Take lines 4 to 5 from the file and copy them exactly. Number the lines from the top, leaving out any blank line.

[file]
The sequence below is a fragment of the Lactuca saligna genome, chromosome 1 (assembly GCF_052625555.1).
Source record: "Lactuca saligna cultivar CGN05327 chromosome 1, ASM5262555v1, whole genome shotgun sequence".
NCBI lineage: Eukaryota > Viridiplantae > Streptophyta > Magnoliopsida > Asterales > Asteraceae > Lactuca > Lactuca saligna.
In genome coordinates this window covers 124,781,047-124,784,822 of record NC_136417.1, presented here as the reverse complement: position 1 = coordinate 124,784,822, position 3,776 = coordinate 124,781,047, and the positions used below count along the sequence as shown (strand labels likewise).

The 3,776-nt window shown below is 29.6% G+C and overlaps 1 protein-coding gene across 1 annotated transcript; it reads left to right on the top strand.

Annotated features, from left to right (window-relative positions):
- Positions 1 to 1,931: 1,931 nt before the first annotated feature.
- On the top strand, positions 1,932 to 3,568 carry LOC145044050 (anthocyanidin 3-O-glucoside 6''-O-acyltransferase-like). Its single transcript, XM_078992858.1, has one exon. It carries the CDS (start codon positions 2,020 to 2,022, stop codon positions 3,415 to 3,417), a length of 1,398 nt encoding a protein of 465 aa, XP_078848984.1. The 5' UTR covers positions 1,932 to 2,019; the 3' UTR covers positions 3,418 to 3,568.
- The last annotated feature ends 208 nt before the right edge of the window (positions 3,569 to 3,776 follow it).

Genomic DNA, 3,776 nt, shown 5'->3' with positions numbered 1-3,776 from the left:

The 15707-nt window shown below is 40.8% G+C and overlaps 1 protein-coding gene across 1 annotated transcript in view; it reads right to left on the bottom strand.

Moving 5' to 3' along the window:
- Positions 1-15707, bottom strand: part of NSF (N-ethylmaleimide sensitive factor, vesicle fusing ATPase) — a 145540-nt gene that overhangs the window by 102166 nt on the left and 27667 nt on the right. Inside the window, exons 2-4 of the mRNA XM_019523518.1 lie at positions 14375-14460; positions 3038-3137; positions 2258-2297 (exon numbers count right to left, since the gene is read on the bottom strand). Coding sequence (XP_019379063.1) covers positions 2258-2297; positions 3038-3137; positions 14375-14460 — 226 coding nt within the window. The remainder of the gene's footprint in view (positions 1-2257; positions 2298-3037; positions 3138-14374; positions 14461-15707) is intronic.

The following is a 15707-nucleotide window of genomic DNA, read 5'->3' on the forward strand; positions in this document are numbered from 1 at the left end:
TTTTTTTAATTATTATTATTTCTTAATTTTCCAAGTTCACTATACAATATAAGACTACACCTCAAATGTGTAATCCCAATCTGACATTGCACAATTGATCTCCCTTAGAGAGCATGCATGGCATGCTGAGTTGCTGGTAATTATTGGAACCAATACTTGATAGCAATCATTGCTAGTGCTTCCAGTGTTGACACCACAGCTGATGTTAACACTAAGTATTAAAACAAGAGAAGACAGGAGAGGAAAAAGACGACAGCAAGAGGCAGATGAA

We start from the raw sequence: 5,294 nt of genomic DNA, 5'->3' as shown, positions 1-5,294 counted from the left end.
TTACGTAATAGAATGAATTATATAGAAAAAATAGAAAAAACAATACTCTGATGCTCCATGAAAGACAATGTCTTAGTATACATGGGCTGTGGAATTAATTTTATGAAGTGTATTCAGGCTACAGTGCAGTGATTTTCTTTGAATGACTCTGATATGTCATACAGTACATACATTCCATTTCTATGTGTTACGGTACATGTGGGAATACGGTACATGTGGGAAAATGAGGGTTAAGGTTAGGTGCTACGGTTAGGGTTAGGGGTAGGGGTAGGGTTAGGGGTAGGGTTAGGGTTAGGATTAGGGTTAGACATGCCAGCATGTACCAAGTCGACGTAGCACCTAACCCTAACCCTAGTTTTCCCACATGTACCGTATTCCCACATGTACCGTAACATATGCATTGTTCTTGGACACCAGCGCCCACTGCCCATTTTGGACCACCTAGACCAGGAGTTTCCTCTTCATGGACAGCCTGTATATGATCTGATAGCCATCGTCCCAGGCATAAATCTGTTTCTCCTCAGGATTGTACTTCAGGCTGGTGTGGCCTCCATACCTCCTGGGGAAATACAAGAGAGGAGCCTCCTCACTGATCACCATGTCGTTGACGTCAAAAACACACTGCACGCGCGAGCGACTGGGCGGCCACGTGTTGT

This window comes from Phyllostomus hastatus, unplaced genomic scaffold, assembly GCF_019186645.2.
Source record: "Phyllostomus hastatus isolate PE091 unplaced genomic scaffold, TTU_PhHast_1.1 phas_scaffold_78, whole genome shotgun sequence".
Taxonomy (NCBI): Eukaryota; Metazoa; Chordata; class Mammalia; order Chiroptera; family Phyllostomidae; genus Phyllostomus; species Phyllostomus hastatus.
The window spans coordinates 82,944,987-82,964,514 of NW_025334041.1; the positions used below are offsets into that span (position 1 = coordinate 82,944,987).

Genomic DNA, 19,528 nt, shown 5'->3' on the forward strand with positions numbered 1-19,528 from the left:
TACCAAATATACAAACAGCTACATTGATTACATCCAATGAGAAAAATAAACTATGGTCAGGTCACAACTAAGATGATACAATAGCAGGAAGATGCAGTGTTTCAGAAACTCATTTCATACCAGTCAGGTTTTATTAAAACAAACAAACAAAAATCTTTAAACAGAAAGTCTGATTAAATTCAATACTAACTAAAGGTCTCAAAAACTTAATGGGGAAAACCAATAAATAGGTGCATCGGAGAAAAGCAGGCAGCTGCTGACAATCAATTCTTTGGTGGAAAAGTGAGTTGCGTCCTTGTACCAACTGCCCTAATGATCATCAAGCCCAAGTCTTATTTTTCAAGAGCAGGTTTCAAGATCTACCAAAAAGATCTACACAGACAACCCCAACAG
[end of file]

In genome coordinates this window covers 124,781,047-124,784,822 of record NC_136417.1, presented here as the reverse complement: position 1 = coordinate 124,784,822, position 3,776 = coordinate 124,781,047, and the positions used below count along the sequence as shown (strand labels likewise).

The 3,776-nt window shown below is 29.6% G+C and overlaps 1 protein-coding gene across 1 annotated transcript; it reads left to right on the top strand.